- not use the Enron scandal as an excuse to clamp down on the
Free Market with more government regulation.
- not use the Enron scandal as an excuse to deny freedom to
Americans to plan their own retirements.
Enron employees took the advice of Enron executives and
invested all their retirement funds in Enron stock, not knowing
that Enron executives had "cooked" the books and
covered up imminent collapse.
If we abolished the government
monopoly on education, we would have competitive schools
raising the standard of competence in each new generation of
Americans. Not only would students learn how to read and write,
they would learn the rudiments of the adult world, such as never
invest your entire retirement portfolio in one single stock.
Enron employees were victims of the government
-- an education monopoly which leaves most graduates unable to
read an investment prospectus, and unable to think competently
Abolishing the government education monopoly would also leave
parents free to send their children to schools which taught
respect for "the Laws of
Nature and of Nature's God," which would dramatically
reduce the number of businessmen ripping people off and cooking
books. America's Founding Fathers warned in the strongest terms
against strengthening the government while weakening the
influence of religion and
morality, which is exactly what the federal government has
been doing for the last 60 years.
Enron's spectacular rise to profit is largely a creation of
the government. Enron dealt in provision of electricity, a
government monopoly without the usual competition and public
accountability found in deregulated industries. Enron worked not
only with U.S. governments, but with the governments of India
and other Asian nations. U.S. involvement in Afghanistan may
have been in part a plan to bail
out Enron's failures in Asia, as Enron had many strings to
pull in U.S. government.
The Government is more Corrupt than Enron
Government Regulation and More Laissez-faire Required to
Prevent Further 'Enron' Scandals
Taxation and Who Pays
Gave Us the Enron Scandal
Silly Comparison to Enron
is worse: WorldCom or Congress?
- The Real
Solution to Business Misconduct
- Walter E. Williams : Lessons From the Bailout - Townhall.com | Wednesday, October 8, 2008
In 2002, when the Enron and WorldCom scandal broke, the Congress held hearings and some chief executives were jailed. Who did what was the big story in the major news media almost every night. Congress rushed to enact the Sarbanes-Oxley Act, also known as the Public Company Accounting Reform and Investor Protection Act of 2002. The act placed unnecessary, onerous and costly accounting standards on American businesses. The Enron and WorldCom debacle is a drop in the bucket compared to the financial mess that Congress has created through Fannie Mae and Freddie Mac, in the name of "affordable" housing. Have you heard Congress calling for hearings? They haven't called for hearings because many of them, both Democrats and Republicans, receiving hundreds of thousands of dollars, were in cahoots with Fannie Mae and Freddie Mac. If Americans are going to be on the hook to bail out these government-sponsored enterprises, at the minimum congressional hearings ought to be held to find out who did what and when.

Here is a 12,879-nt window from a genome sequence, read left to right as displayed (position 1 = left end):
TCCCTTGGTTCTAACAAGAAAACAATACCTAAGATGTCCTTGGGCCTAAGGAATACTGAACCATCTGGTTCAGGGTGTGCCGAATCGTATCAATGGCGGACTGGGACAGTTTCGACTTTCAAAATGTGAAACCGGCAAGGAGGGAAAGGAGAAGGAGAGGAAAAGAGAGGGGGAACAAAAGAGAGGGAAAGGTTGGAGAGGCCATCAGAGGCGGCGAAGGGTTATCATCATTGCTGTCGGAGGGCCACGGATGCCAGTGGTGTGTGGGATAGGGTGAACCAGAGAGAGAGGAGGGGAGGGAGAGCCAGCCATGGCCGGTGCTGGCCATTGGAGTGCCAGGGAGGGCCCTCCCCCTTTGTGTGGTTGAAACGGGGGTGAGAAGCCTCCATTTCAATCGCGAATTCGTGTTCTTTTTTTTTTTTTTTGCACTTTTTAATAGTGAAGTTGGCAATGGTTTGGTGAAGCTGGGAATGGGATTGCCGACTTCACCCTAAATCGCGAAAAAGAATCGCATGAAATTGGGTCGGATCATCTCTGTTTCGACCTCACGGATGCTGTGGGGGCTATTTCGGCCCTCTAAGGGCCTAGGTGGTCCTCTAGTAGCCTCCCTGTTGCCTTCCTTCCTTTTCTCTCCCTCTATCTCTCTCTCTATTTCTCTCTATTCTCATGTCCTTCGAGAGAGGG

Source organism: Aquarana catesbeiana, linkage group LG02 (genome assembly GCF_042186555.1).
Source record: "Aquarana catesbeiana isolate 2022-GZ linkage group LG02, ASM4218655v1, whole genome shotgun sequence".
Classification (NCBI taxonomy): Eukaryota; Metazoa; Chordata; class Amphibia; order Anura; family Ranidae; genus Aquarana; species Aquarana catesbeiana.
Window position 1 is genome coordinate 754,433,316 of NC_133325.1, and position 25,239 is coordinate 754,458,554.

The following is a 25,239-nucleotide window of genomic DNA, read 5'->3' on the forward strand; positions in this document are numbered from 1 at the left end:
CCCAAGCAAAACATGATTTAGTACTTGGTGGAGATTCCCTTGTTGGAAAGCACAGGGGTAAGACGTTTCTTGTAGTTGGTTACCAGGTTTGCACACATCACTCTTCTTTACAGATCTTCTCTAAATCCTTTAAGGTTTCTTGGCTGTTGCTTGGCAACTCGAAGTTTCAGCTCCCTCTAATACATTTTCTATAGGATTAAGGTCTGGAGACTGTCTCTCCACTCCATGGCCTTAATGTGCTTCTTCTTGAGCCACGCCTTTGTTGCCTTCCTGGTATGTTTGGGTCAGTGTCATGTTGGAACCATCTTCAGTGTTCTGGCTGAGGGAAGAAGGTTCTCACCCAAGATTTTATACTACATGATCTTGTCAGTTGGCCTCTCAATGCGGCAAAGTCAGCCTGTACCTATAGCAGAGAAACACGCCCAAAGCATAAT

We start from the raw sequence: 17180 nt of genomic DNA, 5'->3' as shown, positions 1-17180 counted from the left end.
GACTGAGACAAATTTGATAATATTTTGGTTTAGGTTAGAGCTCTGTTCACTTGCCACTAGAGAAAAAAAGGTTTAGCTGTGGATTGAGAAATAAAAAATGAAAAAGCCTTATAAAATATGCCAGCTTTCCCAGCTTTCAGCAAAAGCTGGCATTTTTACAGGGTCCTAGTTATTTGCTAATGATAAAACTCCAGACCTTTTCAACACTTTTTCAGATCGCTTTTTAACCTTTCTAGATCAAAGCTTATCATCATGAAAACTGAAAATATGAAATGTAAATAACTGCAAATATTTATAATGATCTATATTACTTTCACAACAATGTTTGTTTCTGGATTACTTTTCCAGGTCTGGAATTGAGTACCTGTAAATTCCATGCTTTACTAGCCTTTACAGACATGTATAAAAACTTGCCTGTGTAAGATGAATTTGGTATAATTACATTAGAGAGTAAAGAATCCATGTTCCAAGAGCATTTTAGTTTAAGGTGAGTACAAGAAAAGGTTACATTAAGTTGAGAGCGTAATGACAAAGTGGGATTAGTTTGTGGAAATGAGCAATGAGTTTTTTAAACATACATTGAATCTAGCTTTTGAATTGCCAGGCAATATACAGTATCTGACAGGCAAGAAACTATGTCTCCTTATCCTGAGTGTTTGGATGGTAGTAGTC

Foundation for Economic Education
Enron and Social Security
Doesn't the Enron scandal show the dangers of privatizing
Social Security? No.
A recent poll indicates that a majority of Americans believe
they could do a better job of balancing the government budget
than the government does. The government does not seem to be
bound by the ordinary budgetary considerations that ordinary
families have to live by.
"Lawmakers realize the importance of honesty in accounting,
so they have established clear accounting guidelines for others
to follow. However, they, themselves, go by a much more relaxed
standard. If a businessman were to go by the standards lawmakers
apply to themselves, he would wind up in jail." So writes
Ken Connor in HUMAN
EVENTS ONLINE -
Congress Is Beating Enron at Its Own Game.
Consider this op-ed from the Los Angeles
Times in June of last year:
what California Atty. Gen. Bill Lockyer said at a press
conference about Enron Corp. Chairman Kenneth Lay: "I
would love to personally escort Lay to an 8-by-10 cell that he
could share with a tattooed dude who says, 'Hi, my name is
Here's why Lockyer should be
removed from his office of public trust: First, because as the
chief law enforcement officer of the largest state in the
nation, he not only has admitted that rape is a regular
feature of the state's prison system, but also that he
considers rape a part of the punishment he can inflict on
Second, because he has publicly
stated that he would like to personally arrange the rape of a
Texas businessman who has not even been charged with any
Lockyer's remarks reveal him to
be an authoritarian thug, someone wholly unsuited to holding
an office of public trust.
But his remarks do have one
positive merit: They tell us what criminal penalties really
Contrary to some depictions of
prisons as country clubs, they are violent and terrible
My Name Isn't Justice, Honey,' and Shame on Lockyer, L.A.
Times, Wednesday, June 6, 2001
Businessmen have only persuasion as a weapon. Government has
the power of the sword. Lord Acton said, "Power tends to
corrupt." Government power-holders become less and less
accountable, less hesitant to use their power, even against
those who have done no wrong or those who have not yet been
convicted by a jury of their peers of wrongdoing.
This is why monetary power in the hands of Enron executives
is less harmful that political power in the hands of bureaucrats
next: Campaign Finance, Corruption and
the Oath of Office